Lydia Salah sends me photos but asks me not to publish them, anywhere. Its a family history. Here she is, with short, blond hair, early-1990s style, light skin, glossy pink lipstick, in a white muslin dress. Hes next to her brown-skinned, black forelock and almond eyes, wearing a floral-patterned vest and a white shirt. She looks focused and a bit upright; hes smiling lightly, proudly. Theyre both young and beautiful. The pictures tell the story of their love. In this one shes sitting on his lap and hugging him, in another theyre standing and smiling, a spring sun lighting up their faces, against a background of bare trees and a structure that looks like a Russian Orthodox monastery. Here they are in the snow, heres a shot of them hugging their firstborn child, Lydias head covered with a checkered keffiyeh. In this one shes standing with the carriage and the baby next to a typical Soviet housing block, and here she is again, this time with two children, in a different setting palm trees, and afterward on the seashore. There are many more photos: Lydia with one of her daughters against the backdrop of a Christmas tree, with something written in Arabic in the background, he and she by the side of a pool. They change with time her hair gets longer, his fills with gray, the faces grow round, the bodies are heavier, the children grow up but the eyes are still luminous. I love him just like 24 years ago, Lydia writes to me. Its personal, and I know that many people who are hostile to us call us those dumb women, or worse, mattresses for Arab men, she adds, which is why she doesnt want the pictures to be published. Ive heard that more than once from your people. Im a simple woman who loves her husband very much. He was never my enemy, and it doesnt frighten me that hes an Arab. She continues, There are no pure nations, they all intermixed long ago. My name from home is Romanovskaya, my grandmother was German. I am Russian according to my passport, but no one ever asked me about it, and I dont care. Whats important is that Im happy with my husband and my children. The only thing I want is for the occupation to end and the borders to be open, so we will be able to travel where we want. Since 1997, Lydia, 43, an accountant by profession, and the mother of three children, has lived in the Gaza Strip with her husband, Ihab, a dentist who has his own clinic. Israel Loves Cats For me, it all started with the story of Sonia, a mixed-breed cat Angoran-Persian which was sent to Israel from Gaza for lifesaving medical treatment. The cats owner, Tatyana Zaqout, 39, mother of three, who lives in Beit Lahia, says she contacted most of the animal-rights organizations in the world, told her story on the Russian-language Facebook page Israel Loves Cats, and managed, exceptionally, a few weeks ago, to get Sonia through the Erez checkpoint and into the hands of an Israeli organization called Let the Animals Live. The cats condition has improved somewhat since, but the treatment is continuing and she is staying in Israel for the time being. Tatyana is in regular touch with the clinic. That story was cited in the Hebrew-language media and covered extensively on Russian-language websites in Israel. It also cropped up on social networks in Arabic and outraged many users, who berated the government in Gaza, Palestinian President Mahmoud Abbas and the owner of the cat herself, as Tatyana told me in an interview conducted via Facebook Messenger. Children who are in need of treatment [here] are dying in the hospitals, she wrote. Thats the reason for the negative reactions to the story with Sonia. Tatyana, who is originally from Poltava, a city in central Ukraine, southeast of the capital, Kiev, is one of several hundred women who have moved to the Gaza Strip in recent decades from countries of the former Soviet Union mainly Ukraine and Russia with their Palestinian husbands. About a decade ago, I heard that some of them occasionally called in to Pervoye Radio, a pirate station that broadcasts in Russian from Rishon Letzion and could be heard, at least in the past, in the Strip. Those conversations, which in the current Israeli-Palestinian reality are comparable to signals from outer space, piqued my curiosity even then. But I didnt know how to track down the women. The story of Sonia burst an internet dam for me, and I began to find Facebook profiles of Russian-speaking women from Gaza, accompanied by Ramadan greetings, Happy Victory Day messages, recipes, quotations from the Koran in Russian and Arabic, pictures of children and also mourning posts for relatives who perished in the 2014 war in the Strip. Almost half the women I contacted via Facebook agreed to talk to me, and in the end I spoke to five of them. The very possibility of speaking with these women, who live in a hostile entity an hours drive from Tel Aviv, was immensely gratifying, and I thanked fate for the common language and culture that opened this conflict-bypass channel for us. Still, despite the closeness that developed, I felt that there was much that was not being said explicitly and that remained between the lines and I dont mean only the criticism some of them have of Hamas, which they were only willing to express off the record. A kidnapping averted Tatyana came to Gaza in 2005 with her husband, Ayman, after he completed his dentistry studies in Poltava. Many Palestinians, from both Israel and the territories, attended institutions of higher education in the Soviet Union, together with thousands of other students from countries that were in the communist giants sphere of influence. That tradition continued after the collapse of the Soviet empire, in 1991, with many Palestinian men still coming to Russian and Ukrainian cities to attend medical schools and other institutions. A girlfriend of mine who was then married to a Palestinian from Jenin introduced us, Tatyana relates. He had economic difficulties during his studies. I worked and helped him as best I could. My mother also helped him. Tatyana says she came to Gaza without giving the matter any thought and without knowing anything about the place. During the first two years, she had problems adjusting, she says, but immediately adds that, now, I am completely used to it and have integrated into local life. Subsequently Tatyana wrote me, There are many difficulties here, but I have learned to shut my eyes. In a foreign country, you will never be one of them. With our concepts of life, its not so easy to accept what is happening here. For Elena Hamida, who also arrived in Gaza in 2005 from Poltava when she was not yet 25, the first years in her new home were filled with suffering. She met her future husband when he was a medical student and she was studying nursing. The couple married and had a son, and her husbands father wanted to see his grandchild. Ignoring the importuning of friends and relatives, Elena agreed to let her husband take their 2-year-old son to the Gaza Strip. She was then pregnant with a daughter and stayed behind to continue her studies and have the baby, she tells me by phone. She hoped her husband would return soon in order to continue his studies. But a year later he called to ask her to come to Gaza. Elena: My mother tried to persuade me not to go. She was against it. Where are you going? she asked. You dont know the language, you dont know anything at all. I got organized, took my 8-month-old daughter, and went. Her ordeal began on the minibus that took her from the airport in Egypt to the Rafah crossing. We stopped in Sinai to eat. They have cafes along the road, she relates, recalling a dramatic incident. I didnt want to get out I wasnt familiar with anything and didnt know the language. The others said, Come with us, at least eat something. The girl is sleeping. Dont touch her. Alright, I thought. I went to the caf, and then I had this bad feeling and I ran to the car, and all the others did the same. I entered the cab quickly and saw black hands taking my daughter out through the window. I started to scream, to shout in short, that person left the child and disappeared in the crowd. There followed 10 days of waiting at the Rafah crossing which is controlled by Egypt with a baby, with the only source of running water being a hose emerging from the ground. But finally Elena was reunited with her son. He was already 3 years and 8 months old. He looked so thin, tall; I didnt recognize him. He spoke Arabic, and with me not understanding anything I was saying. Gradually he got used to me. Doing whats needed Like most of the women who came to the Strip from the former Soviet Union, Elena moved into her husbands home which is to say, the home of his extended family, in Gaza City. I lived together with his parents and my sisters-in-law, she says. I tried to do everything the way they wanted, like youre supposed to. Naturally there were also quarrels, scandals, misunderstandings. And there was a period when I wanted to drop everything and leave. There were also insults. Female relatives not those who lived in the house, but aunts twice and three times removed, and young girls especially really didnt like it that I was there. Because the regular custom is that if someone goes abroad to study, he gets married after he comes back. My arrival spoiled the plans of many families. There were also fights, my children were insulted. Even now, kids in school sometimes call them, Russians, Russians but they dont pay attention anymore. My phone conversation with Elena went on for a while. She says she loves Gaza. Ive gotten used to it, as far as I am concerned everything here is fine. The only thing I dont like is that its impossible to leave [the Gaza Strip]. What about the electricity? You can live without electricity. It used to be hard, now its alright. But I dont want to return to Ukraine. Theres a war there, too, and I have children, I worry. There are those gangs there I am afraid that my boy would become a junkie, or start drinking. There, I simply would not be able to keep an eye on them. If its one child its possible, but not three. One of them for sure would find himself in bad company. And in Gaza that cant happen? Here its possible to keep an eye on them. There, I would not be able to do that. I simply would not. When I mention to her that the war in Ukraine is distant from Poltava, Elena adds that economically, too, she would not be able to manage there with three children. Our beautiful Gaza Some time after our conversation, Elena got in touch to say that she wanted to clear up a few things. She tells me her story more directly, noting her early naivete and her desire to curry favor with her husband Hazams family. She adds that the Russian and Ukrainian legations evacuated her and her children, along with many other women at the beginning of 2009, during Israels Operation Cast Lead. At that time she lived for a few months in her hometown, and didnt want to return to Gaza. But after much soul-searching and under pressure from the children, she decided to go back after all, but now, she says, as a different woman tougher, blunter, able to stand up for her rights. I love my husband, the children need a father, Elena continues, explaining her decision to return. Especially when I have a wonderful husband who in 16 years of married life has never raised a hand against me. Other husbands are not like that. There are normal ones, but there are also those who beat their wives girls from our circle. They come to the hospital with broken arms, hemorrhages, deep wounds. I didnt want to say that next to my husband; he is ashamed of men like that. My husband looks grim-faced, but he is good-hearted, crazy about the children. We do not teach them with blows, we explain their mistakes to them in words. I appreciate him, he does not insult me. We quarrel day-to-day, like everyone, but there is no violence, even though I am often naughty and do things to spite him. Another man would punch me in the face, but mine says, How could I do that after all, you have no one here. Elena later writes to say that eventually, too, the confrontations with her new relatives abated. I am the oldest woman among them, my husband is the firstborn son, we are both in the medical profession, she says, explaining the status she acquired in the course of time. Its true that I dont work in the profession, but everyone comes to my house for injections, or I go to set up an infusion. I swim, I work out, I prepare dishes [for the family] from home which, by the way, has captivated them. I also have a diploma as a pastry chef and I bake cakes all the Arabs love Napoleons. In our phone call, Elena told me about the power outages and about how, during Operation Protective Edge, in the summer of 2014, she made fires on the roof in order to cook noodles or rice, and was afraid that the drones hovering above would mistake what she was doing, and think that she was about to fire a rocket. In a message she sends me she underscores other aspects of life in the Strip: Our Gaza is beautiful. We have parks, pools, community centers with activities for children. Of course, theyre not perfect, like those in Russia and Ukraine, but even so… If we hadnt been bombed and there wasnt a war… Other than that, everything is fine, the children are healthy, smart, my husband is excellent, what more can I ask for? I dont need more. With a family like this I can get along anywhere in the world, she sums up. C-section in Gaza The family support structure, the possibility of buying on credit in the grocery store and a traditional society that observes the laws of Islam strictly are sources of security for these women, who left their home countries at different stages of the cruel processes that took place after the fall of the Soviet empire. Indeed, for a time in the 1990s the standard of living in Gaza was higher than in remote Russian cities. For example, Lydia Salah, who met her husband in Volgograd and moved with him to the Strip in 1997, relates that it was economics that prompted their decision to leave Russia, even though her husband received Russian citizenship and they would have liked very much to stay there. Life in Gaza Strip was easier, she says. Everything was very cheap the food, the clothes and there was work. Israel was open to workers from Gaza, and above all there was quiet. Furthermore, even though a large proportion of Palestinian physicians had had their medical education in the former Soviet Union, the quality of medical care was and remains far higher in Gaza than it is in Russia, according to Tanya Kalub, a dentist of 45 who is married to a Palestinian heart surgeon. She says this not only as a physician but also as a mother and as a patient. Tanya became ill with cancer and completed her chemotherapy in Gaza a year ago. I had a referral for radiation treatments in Israel, she relates. It had to be done within a short time half a year. The [Russian] embassy tried to help, but I didnt have proper papers. Negotiations [with Israeli authorities] went on for four months, but when nothing was resolved, I went to Egypt. We rented an apartment and I had the radiation treatments there. The funny thing is that in Russia they refused to give me radiation treatment. They have other kinds of therapy protocols. Its a good thing I was here with my problem. It was scary the children are young. Tanya and her husband, Mohammed, lived for many years in the city of Krasnodar, in southern Russia, where they both worked in a hospital and ran their own pharmaceutical-marketing business. Their two older daughters were born there. They came to Gaza in 2011, and their youngest daughter was born there three years later, during the 2014 war. My husband worked, we didnt see him for 40 days and nights, he was in the hospital and we were at home, Tanya says. During a three-day cease-fire, we went to the hospital and I had a C-section. I would have had a C-section anyway it was planned. It was frightening. The operation was in the morning, and by the evening they had already sent me home. But everything went well the doctors are wonderful. And the attitude [toward them] is different, too. In general, its good to be a doctor here. Toward the end of Tanyas last pregnancy, her husbands younger sister was killed when an Israeli shell struck her house. In contrast to 2009, when Russia and Ukraine flew their citizens out of the Gaza Strip, in the summer of 2014, their assistance took the form of transporting families that wished to be evacuated to the Rafah crossing, where they were on their own. The majority of the women chose to remain in Gaza. Most of the families were directly affected by the war; two of the women I spoke with lost relatives. We have no connection with any political group, Tanya says. Everyone is a doctor or a teacher, no one is a party member. The attacks usually came at night, but this one was in the morning, at nine oclock. It was the second day of Id al-Fitr [the holiday that concludes Ramadan]. Her husbands sisters family lived on the fourth floor of the neighboring building. A shell hurtled into their home. It was already after the bombing, after the planes. They were eating breakfast. The shell went through four walls. [My husbands] sister was standing in its path. It sliced through her and slashed her two legs in the hip region. A 4-year-old who was with her was sliced in two. For two weeks they tried to treat her, my husband himself amputated both her legs. I still miss her. She was the only one who had a European education. She had a masters degree, she had a good job in the field of economics, she had a career. She had another son, too. She was 28. Tanya adds, People who belong to political parties and their house was destroyed thats clear, they have their war. But like that, people of peace? May it never happen again. Rafah is hell Tanya speaks jocularly about the absence of electricity. We have electricity four hours a day. Its like an all-inclusive holiday: Do the laundry, do the ironing I try to do everything in those four hours, she says, adding that when the power problems first began, in 2011, they lived by candlelight, but eventually they installed solar panels. Its never dark in the house. Theres always internet, lights, television. We even turn on the refrigerator sometimes … People get along with generators or something else. The quality of life here is very different from Russia, she notes. At first it was hard for me. The food is different, its a whole different world. Not better, not worse, just different. But we got used to it, we got along. Even when I traveled [to Russia for a visit], I just wanted to come back. All her comforts depend on her husband, notes Tanya: The whole family treats me well, he treats me well. I am not a racist, Im not a terrorist, I dont understand anything about politics. Its good for me with him wherever we are. It was good for me with him in Russia, and here too, and if we were to go to Mars, as they say, it would probably be good there also. Everything is dependent on him. Some of the women make it sound as though the electricity problem is, all in all, something that can be overcome that its just a matter of habit and skill. Its impossible to keep perishable food in the house, and air conditioning is out of the question, but what troubles the women far more are the closed borders and the impossibility of visiting their relatives overseas. The option of leaving via Israel is almost nonexistent, and to get a permit to travel through Egypt can take months if not years. The womens Russian citizenship doesnt always help. The last time Tatyana Zaqout left Gaza was in 2009, via the Rafah terminal an ordeal she never wants to go through again. Rafah is hell, she says. A few thousand people are made to wait in front of the closed gates under the broiling sun. Youre treated like a herd of animals. People are let in through a door on the side of the gate a few at a time, and the bags and suitcases are thrown over the top of the gate in return for payment. The bags fly, everything in them gets broken. Theres no water, no toilets. And if youre lucky and get through in under 24 hours, you face another trip in Sinai, where your car gets stopped every kilometer, your suitcases are turned inside out and Egyptian bandits take what they want. Something for the children The situation is even more difficult for Irina Rumiantseva (who asked that her Arabic married name not be used), a painter of 52 and the mother of four children. Shes been waiting for an opportunity to exit for several years, without real hope. Last week we called the Russian legation no one can help, she says. They [i.e., Hamas] compile lists in Rafah. The last time, our number was 2,354. But they only open the roads for two-three days and then theyre closed for three months. People who need urgent operations cant leave. There have been cases of people dying in Rafah before their turn came. Irina, whose husband was director general of the Ministry of Construction and Architecture on behalf of Fatah, is the only woman I spoke with who speaks forthrightly of her desire to leave the Gaza Strip. She was born in Sevastopol, the major port city on the Crimean Black Sea. In the mid-1980s, she attended the academy of arts in Leningrad. There she met her husband, Maher, who was also a student in the institution, in architecture, and went on to do doctoral studies in the field. Afterward, the city they lived in reverted to its original name, St. Petersburg, and if at first it was only Maher who was a foreign student, Irina also received that status in Russia when the Soviet Union broke up. (Two-and-a-half decades later, Russias annexation of Crimea again changed Irinas legal status: From being a Ukrainian citizen she became a Russian citizen, and all without leaving the Strip.) The couples first child, a daughter, was born in Leningrad. But in the early 1990s, they had no choice but to move to Gaza. Neither of them could stay in Russia, and Irinas hometown was off-limits to outsiders for security reasons. Irina recalls wistfully the years when Fatah was in control in Gaza. She was then teaching painting in various frameworks. Those were better times for me, she says. Hamas of course builds mosques, hospitals. But I would like something for children parks, zoos, for the authorities to clean the seashore, to organize beach activities. And none of that exists? There is something, but not at the level it could be at. There was a project that my husband tried to promote: for the facades of the buildings to be in one uniform style There were different projects, but they were postponed. Things were easier for me then, when there was electricity all the time. But the main thing is the closed borders, which drives everyone crazy. My parents dont understand how it can be, how its possible not to be able to visit. Irinas father celebrated his 80th birthday this month, back in Sevastopol. Shed promised him to visit immediately after Ramadan, at the end of June, but it didnt work out. The siege of Gaza is also seriously undermining her and her husbands careers as artists, a career they launched after he was fired from the ministry. I was invited to exhibit in the Russian cultural center in Bethlehem the director contacted me through the Russian embassy in Ramallah. We wrote letters, we obtained all the papers nothing came of it, she relates. Afterward we were invited to Lebanon and to the United States for exhibitions. We are artists, after all, and we need to show our work somehow. But even sending paintings is very difficult. After Maher was fired in the wake of a brief civil war between Fatah and Hamas, which resulted in the latter assuming exclusive control within Gaza the couple changed course and began to make a living from selling their artworks, which Irina describes as traditional Palestinian art. There is no demand at all in Gaza, but according to Irina there are quite a few affluent Palestinians abroad who are happy to purchase paintings of pastoral Palestinian landscapes and images of Al-Aqsa Mosque. Like many Fatah officials who remained loyal to the party and did not join Hamas, Maher continued to receive a salary from Ramallah even after he stopped working in the ministry. Recently, his salary was cut from $1,500 to $1,000 a month, and the income from painting became the couples primary source of income, with which they pay for the studies of their middle son and his sister, in Berlin. Their firstborn daughter emigrated not long ago and now lives alone with her 3-year-old daughter and an infant in Brussels. Irina says that their youngest child, a daughter of 13, also wants to leave Gaza. The problem is that theres no way out. What Arabs understand Unlike Irina, most of the women I spoke to say that they have become used to Gaza to a degree that would make it difficult for them to reintegrate into the life of their former homeland. Still, Lydia Salah says that if things dont get better, she will not object if her children want to leave. Nevertheless, I hope everything will work out because all people want to live in peace, she writes me on Messenger, and adds, When I speak with my sister, I laugh all the time: Wait for me until I retire, well sit as grandmothers on the bench and remember our youth. Finally, she says that if it were up to her husband, they would have left long ago: She is the one whos keeping him in Gaza. Tanya Kalub says she is nostalgic not for the Russia she left but for the Soviet Union of her childhood. What do they have there now? she asks. Shopping centers. When I went to visit, I felt that I missed my relatives that, yes. But to live there? I dont know. Maybe thats just the kind of person I am. Its good for me where my family is. Tatyana Zaqouts long-term plans are to raise her grandchildren, and in the nearer future to help her cat Sonia get well. Shes the only woman among the interviewees who speaks openly of her fondness for Hamas, defending the organization when I ask her about executions of suspected collaborators with Israel. Only the guilty are executed; Hamas has never hurt the civilian population, she insists (contrary to the views of other women, who spoke on the subject only off the record). She adds, I think that Hamas is the government thats needed here. Theyre the only ones who succeeded in making order. She continues, In the Fatah period, every family here had a Kalach[nikov rifle]. Pistols were a game for kids. People walked around with assault rifles slung over their shoulders. One time I was walking on the street and a truck passed by in which teenagers were shooting pistols into the air. I was scared that if the truck were to hit a bump and the hand of one of the boys would shake, someone would be killed by mistake. When Hamas took power, they banned weapons and confiscated them all. The police also created order; people started to respect them. During the Fatah period, there were often exchanges of fire next to the police station, when all kinds of retards came to get friends out of detention, Tatyana says, and sums up, The Arabs understand only force. They need strong rule. During the 2014 war, she barely managed to save herself and her family. After repeated requests, the Red Crescent evacuated her and the children, on the basis of their foreign citizenship. Ayman, her husband remained behind, in the hope that he would find a cab driver who would be willing to drive him to the nearest border crossing. In the end, a crazy taxi driver was found, and he arrived at the Zaqout home just minutes before it was destroyed in a bombing raid. When I remind Tatyana of this episode, and expressed my doubts whether Hamas really deserved her admiration, she replies, That was during the war. In regular life its calmer here and you feel more protected [than in Poltava]. Now weve moved to the interior [farther from the border]. Theres less chance of that happening here. It was right next to Erez, you know. I will never set foot there again. But you can liken it to the existence of residents of Ashkelon and Sderot: Theyre shot at, too, but they dont leave their cities.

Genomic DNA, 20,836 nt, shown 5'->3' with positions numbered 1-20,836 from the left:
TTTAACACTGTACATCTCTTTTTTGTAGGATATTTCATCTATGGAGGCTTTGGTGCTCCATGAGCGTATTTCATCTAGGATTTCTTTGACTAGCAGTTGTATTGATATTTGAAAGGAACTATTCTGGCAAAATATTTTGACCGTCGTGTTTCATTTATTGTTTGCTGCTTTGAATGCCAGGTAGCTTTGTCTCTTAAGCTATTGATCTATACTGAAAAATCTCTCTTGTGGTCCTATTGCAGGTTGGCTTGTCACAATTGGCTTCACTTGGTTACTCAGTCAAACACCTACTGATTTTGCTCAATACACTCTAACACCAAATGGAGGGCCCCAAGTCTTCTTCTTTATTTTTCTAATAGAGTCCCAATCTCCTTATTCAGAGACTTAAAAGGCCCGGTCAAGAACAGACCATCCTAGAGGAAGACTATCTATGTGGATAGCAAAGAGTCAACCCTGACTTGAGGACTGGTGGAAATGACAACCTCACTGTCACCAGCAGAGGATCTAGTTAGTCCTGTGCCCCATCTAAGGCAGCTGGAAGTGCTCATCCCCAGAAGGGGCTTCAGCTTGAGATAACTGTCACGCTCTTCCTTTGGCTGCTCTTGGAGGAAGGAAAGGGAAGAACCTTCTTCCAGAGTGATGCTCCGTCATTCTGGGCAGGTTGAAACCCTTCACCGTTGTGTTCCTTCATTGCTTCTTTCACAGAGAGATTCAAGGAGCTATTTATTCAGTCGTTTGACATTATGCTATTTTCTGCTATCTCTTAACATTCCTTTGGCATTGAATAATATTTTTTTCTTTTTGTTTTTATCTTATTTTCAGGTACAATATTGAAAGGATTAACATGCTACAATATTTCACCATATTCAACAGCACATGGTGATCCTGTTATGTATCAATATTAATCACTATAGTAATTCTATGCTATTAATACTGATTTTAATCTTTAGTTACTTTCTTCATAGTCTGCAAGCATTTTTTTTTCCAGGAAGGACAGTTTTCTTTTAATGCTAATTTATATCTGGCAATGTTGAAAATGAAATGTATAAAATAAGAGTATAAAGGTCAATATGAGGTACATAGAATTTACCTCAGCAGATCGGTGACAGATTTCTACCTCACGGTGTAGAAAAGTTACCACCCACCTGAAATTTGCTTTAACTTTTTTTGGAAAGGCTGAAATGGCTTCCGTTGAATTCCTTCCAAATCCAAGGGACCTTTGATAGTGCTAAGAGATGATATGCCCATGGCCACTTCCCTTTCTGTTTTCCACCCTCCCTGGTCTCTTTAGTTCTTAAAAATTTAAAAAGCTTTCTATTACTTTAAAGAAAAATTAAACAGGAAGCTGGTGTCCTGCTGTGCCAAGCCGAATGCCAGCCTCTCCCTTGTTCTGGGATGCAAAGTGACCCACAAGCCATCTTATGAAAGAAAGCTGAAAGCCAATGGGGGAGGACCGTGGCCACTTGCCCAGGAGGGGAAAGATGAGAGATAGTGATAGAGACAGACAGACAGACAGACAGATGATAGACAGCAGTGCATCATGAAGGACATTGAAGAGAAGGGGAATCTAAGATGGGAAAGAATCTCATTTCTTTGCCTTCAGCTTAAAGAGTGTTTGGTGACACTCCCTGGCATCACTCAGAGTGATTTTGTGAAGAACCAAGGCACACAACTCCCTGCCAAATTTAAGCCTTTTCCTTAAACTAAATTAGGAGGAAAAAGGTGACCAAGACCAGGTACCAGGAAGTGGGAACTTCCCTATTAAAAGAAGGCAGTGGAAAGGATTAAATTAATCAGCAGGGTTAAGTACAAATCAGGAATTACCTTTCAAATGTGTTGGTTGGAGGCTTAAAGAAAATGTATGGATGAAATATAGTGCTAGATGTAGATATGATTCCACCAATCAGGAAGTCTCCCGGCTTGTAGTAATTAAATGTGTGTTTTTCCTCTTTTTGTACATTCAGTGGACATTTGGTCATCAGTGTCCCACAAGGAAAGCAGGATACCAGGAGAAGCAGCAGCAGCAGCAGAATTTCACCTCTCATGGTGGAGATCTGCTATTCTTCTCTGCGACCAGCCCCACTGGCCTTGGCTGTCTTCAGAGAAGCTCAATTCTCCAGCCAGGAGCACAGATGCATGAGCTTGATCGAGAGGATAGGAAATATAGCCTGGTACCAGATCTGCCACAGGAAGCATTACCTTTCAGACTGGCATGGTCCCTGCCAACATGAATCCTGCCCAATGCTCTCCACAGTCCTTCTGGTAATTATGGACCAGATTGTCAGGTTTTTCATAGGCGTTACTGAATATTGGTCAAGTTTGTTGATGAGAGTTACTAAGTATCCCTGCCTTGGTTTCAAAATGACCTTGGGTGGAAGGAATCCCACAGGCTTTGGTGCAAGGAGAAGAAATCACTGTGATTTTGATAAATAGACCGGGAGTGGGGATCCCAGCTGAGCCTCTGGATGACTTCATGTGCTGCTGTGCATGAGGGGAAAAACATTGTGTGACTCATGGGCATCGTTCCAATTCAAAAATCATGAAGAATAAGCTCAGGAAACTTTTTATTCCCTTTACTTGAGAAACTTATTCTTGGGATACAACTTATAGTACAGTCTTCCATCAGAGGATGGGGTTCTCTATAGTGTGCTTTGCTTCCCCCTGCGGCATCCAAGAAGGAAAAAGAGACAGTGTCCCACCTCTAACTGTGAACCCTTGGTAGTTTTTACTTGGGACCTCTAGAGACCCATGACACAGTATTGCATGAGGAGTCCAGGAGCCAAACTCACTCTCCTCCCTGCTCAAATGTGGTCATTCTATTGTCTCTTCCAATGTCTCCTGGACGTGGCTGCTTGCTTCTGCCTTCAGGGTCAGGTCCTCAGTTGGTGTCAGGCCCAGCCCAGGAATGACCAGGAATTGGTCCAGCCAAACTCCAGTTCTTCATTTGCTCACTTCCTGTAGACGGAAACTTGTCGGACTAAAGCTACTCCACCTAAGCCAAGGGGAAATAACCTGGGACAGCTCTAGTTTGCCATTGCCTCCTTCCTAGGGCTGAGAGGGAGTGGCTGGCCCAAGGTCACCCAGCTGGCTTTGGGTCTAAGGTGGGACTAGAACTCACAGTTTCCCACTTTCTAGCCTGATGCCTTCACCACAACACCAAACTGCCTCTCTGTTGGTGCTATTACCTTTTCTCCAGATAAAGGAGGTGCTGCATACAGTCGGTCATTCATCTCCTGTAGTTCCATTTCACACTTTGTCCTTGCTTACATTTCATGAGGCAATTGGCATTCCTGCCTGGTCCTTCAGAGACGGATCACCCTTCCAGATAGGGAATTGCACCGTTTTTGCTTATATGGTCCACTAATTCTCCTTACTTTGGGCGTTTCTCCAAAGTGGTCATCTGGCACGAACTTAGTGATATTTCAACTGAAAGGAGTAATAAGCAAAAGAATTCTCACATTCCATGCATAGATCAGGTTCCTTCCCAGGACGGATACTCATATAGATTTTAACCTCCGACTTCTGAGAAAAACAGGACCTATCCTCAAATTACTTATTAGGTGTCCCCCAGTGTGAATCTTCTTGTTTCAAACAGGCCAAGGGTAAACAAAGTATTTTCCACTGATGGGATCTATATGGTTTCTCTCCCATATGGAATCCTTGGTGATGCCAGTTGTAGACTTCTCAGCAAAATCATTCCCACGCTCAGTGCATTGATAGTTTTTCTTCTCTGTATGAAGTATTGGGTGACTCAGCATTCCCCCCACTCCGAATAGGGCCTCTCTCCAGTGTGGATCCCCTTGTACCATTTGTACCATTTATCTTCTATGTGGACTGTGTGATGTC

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July 29, 2017   Posted in: Gaza  Comments Closed